Grief and Dementia

Many of us are aware that grief is a normal part of every loss we experience, but does grief only occur after the loss? Anticipatory grief is the form of grief that occurs when one is confronted with a chronic or life threatening illness or when one anticipates the death of a loved one (or oneself). Anticipatory grief does not substitute, or necessarily lessen, grief that occurs after the death. It is not simply grief pushed ahead in time. Please utilize this discussion group to share your thoughts and feelings.

Grief and Dementia

Postby dscowan » Fri Jan 18, 2013 7:46 am

Many of us are aware that grief is a normal part of every loss we experience. Grief and loss can occur over time Grief and loss occurs over time when caring for a loved one with dementia. With each loss, there can be a grief reaction. For many, these losses are not initially recognized at a cognitive level as grief, but are experienced at an emotional level through anxiety, sadness and depression. Increasing one’s awareness of anticipatory grief will not only help to identify this feeling, but also provide interventions which may make one’s journey a little easier.

In caring for a person with dementia, you may experience grief over the knowledge that your loved one has a disease that is progressing. He or she is communicating less and less. Despite the inability to communicate, it is important to remember that your loved one is still present. Focusing on the person your loved one is versus the losses that have incurred may help lessen the grief that you are experiencing.

One way to manage anticipatory grief is through legacy and reflection techniques. Remembering and telling old stories, looking at old pictures and listening to favorite pieces of music can often touch the person with memory loss. Long term memories, significant events and feelings of significance can be triggered. Good memories can be fuel for conversation and the stories can be passed on, keeping the spirit of the person alive for future generations. In addition, reminiscences often provide the person with memory loss with feelings of meaning and purpose. These reflections and legacies are a gift to those left behind.

Please share your stories.
dscowan
 
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Re: Anticipatory Grief

Postby Merryl » Thu Jan 24, 2013 8:56 am

I find Dscowan's comments helpful - especially the last paragraph beginning: "One way to manage anticipatory grief is through legacy and reflection techniques. "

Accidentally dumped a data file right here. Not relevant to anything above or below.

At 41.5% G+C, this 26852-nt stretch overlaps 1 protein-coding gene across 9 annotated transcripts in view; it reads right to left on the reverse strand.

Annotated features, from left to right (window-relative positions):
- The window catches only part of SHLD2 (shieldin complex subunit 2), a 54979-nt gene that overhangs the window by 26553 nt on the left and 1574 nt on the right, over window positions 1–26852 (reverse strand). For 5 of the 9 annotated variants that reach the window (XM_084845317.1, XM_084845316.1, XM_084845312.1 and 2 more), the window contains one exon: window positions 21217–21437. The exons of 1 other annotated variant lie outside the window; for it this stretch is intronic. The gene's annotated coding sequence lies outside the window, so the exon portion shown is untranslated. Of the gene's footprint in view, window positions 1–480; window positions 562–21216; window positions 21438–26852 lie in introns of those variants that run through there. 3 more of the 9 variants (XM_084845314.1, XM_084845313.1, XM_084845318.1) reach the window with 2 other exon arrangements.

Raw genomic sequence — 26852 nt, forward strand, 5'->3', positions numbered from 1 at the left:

Even if dementia isn't the root, some who are facing earlier than hoped demise withdraw,limit activities, and are depressed. It can be difficult to reach them to focus on positive memories, etc. Showing photos of happy times may be helpful. I remind myself to watch for opportunities when my loved one is feeling a bit better/sharper, and to follow understanding that "The greatest power is often simple patience" (E. Joseph Cossman), both with myself and with my loved one during this difficult journey.
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Re: Grief and Dementia

Postby KarenH » Tue Jul 16, 2013 11:05 pm

I had a discussion today with someone wondering about the value of setting up grief counseling visits for a person with dementia living in a nursing home whose spouse recently died. While it may not hurt to have a friendly visit with a new compassionate person, we've found that often the person with dementia doesn't connect the reason for someone new walking in to talk about the person who died. Responses range from, "It's nice to meet you dear. What can I do for you?" to, "Who do you think you are? My wife is right down the hall!!" Instead, the most effective support often comes from familiar staff at the facility who understand that the person's grief is very real, and can provide validation and presence as the need arises throughout the day/night. Every situation is unique, so there are no hard & fast rules for what to say or do. In general though, experts advise validating feelings as they arise, being truthful about the death of the loved one if the person asks, and remaining present for as long as it takes for the person to feel ready to move to another topic or activity.

It's also common for people with dementia to forget entirely that there has been any change in their life, and to not demonstrate any outward signs of grief. Families & professional caregivers should accept that this is ok, and should not feel the need to force their loved one to "work through" their grief, as this can be emotionally damaging to the person with dementia. A lack of grief reactions is likely to be a factor of the dementia and not a reflection of how much or little someone cared for the person who died.

We invite you to share your experiences with this aspect of grief and dementia.
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Re: Grief and Dementia

Postby kincaid59 » Wed Nov 06, 2013 9:10 am

One of the most difficult things I’ve encountered is how to relate to the dementia patient. The attempts to bring them back to our reality can prove to be exhausting. I can remember when my father thought I was my mother. He was often confused as to where he was living and his inability to recall facts was often frustrating to me. I had this need to always correct him "for his benefit." What I eventually found out was that I was correcting him for my benefit, because he didn't realize his inaccuracies. The best thing I learned to do for myself was to let go of the need to keep him in my reality. Instead I was able to meet him in his reality, and although conversations often made little sense to me, they were smoother, he was less angry, less frustrated and more trusting and visits were more pleasant. I learned just being there was what he wanted. It didn’t matter who was right or wrong.
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